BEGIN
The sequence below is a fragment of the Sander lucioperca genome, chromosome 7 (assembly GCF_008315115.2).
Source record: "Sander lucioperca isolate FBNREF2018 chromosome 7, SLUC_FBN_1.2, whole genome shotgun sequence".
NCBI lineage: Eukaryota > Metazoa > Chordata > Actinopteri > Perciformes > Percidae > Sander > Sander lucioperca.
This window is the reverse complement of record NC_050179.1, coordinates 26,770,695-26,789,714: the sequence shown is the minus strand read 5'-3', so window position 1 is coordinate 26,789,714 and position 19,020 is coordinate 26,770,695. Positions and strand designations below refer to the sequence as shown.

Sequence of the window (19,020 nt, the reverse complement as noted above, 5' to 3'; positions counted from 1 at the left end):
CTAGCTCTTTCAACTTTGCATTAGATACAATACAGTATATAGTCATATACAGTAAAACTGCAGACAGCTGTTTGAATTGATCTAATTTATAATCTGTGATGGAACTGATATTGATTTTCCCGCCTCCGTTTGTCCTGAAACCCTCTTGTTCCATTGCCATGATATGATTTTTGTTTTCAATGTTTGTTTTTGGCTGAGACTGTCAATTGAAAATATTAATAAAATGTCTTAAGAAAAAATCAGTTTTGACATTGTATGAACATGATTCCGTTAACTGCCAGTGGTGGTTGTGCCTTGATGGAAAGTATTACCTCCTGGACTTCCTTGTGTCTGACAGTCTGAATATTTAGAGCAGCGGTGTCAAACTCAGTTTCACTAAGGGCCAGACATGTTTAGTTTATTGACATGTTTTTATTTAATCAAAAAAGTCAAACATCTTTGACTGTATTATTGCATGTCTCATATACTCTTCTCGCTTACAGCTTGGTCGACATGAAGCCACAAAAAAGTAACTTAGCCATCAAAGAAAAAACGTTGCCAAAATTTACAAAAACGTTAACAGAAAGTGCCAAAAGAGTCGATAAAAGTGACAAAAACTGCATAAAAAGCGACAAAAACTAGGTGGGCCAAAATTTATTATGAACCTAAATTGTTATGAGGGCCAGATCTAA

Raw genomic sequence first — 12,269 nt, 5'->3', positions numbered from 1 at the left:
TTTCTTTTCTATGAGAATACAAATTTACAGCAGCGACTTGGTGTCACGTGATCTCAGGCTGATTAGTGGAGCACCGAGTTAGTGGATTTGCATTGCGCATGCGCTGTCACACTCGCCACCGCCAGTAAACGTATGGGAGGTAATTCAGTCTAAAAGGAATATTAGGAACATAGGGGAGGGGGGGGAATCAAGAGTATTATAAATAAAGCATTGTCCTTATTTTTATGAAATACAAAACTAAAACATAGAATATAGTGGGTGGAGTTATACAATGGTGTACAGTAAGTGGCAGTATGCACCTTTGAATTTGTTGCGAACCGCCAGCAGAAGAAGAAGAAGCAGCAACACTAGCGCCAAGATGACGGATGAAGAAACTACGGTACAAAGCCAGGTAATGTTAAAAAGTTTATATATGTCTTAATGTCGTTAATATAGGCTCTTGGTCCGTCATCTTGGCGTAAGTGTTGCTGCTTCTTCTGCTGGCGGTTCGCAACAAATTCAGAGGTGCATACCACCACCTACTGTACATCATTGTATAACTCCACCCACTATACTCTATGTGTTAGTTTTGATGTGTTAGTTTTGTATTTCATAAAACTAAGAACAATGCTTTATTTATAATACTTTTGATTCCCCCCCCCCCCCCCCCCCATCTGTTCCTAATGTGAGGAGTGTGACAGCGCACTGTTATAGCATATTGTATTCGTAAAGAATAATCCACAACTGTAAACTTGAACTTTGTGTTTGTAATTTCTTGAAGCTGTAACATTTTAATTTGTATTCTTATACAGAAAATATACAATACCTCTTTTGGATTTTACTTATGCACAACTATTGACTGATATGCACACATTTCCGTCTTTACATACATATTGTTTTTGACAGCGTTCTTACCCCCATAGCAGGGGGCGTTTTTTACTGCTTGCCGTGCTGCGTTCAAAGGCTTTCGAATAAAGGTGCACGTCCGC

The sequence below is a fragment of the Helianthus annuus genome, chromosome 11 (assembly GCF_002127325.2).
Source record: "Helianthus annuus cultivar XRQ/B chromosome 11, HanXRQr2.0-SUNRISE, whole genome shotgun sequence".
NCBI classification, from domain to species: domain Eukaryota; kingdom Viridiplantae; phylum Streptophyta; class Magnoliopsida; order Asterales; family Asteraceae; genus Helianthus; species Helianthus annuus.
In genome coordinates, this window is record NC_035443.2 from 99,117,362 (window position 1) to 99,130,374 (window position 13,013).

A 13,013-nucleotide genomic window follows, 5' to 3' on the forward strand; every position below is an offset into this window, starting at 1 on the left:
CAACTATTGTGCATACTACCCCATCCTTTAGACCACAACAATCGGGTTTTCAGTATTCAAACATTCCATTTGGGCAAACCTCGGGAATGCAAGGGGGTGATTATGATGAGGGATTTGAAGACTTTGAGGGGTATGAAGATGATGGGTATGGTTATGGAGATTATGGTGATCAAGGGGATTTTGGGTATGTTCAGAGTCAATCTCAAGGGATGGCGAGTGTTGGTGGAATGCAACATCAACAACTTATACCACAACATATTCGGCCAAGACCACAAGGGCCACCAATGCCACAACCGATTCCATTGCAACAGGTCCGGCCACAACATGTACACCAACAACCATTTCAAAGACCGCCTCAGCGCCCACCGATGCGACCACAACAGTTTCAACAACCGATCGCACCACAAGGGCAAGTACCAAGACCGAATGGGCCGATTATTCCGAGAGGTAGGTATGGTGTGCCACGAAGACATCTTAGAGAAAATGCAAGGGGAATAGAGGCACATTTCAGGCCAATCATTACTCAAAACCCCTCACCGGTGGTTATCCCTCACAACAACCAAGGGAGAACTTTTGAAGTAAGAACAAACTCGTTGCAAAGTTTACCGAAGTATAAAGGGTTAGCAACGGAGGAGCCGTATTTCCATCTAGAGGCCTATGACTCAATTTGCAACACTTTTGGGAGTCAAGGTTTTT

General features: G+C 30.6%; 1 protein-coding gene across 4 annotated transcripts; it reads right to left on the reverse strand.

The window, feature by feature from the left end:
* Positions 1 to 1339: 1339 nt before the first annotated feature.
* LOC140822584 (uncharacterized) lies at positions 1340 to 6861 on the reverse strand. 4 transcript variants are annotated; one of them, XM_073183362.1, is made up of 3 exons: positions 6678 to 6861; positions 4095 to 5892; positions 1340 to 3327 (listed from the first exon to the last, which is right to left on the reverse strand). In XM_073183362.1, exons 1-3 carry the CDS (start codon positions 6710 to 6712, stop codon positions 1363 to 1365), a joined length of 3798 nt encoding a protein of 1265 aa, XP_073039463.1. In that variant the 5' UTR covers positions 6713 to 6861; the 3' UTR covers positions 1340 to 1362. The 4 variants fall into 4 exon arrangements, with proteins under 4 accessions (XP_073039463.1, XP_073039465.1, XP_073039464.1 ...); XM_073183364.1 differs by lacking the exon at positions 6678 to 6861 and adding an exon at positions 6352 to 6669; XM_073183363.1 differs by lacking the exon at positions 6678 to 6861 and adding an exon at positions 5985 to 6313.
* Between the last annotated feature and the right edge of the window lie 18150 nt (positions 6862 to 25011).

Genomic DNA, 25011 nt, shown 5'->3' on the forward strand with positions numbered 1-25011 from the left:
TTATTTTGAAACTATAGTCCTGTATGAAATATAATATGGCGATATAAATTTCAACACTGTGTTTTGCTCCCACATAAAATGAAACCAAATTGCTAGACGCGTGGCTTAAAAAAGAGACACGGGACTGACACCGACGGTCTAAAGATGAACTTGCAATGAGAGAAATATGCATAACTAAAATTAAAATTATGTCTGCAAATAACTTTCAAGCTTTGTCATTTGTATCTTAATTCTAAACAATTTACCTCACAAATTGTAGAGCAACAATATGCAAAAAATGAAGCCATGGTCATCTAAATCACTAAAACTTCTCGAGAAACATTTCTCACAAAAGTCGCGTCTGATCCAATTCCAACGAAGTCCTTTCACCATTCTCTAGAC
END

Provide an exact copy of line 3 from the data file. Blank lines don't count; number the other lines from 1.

NCBI lineage: Eukaryota > Metazoa > Chordata > Actinopteri > Perciformes > Percidae > Sander > Sander lucioperca.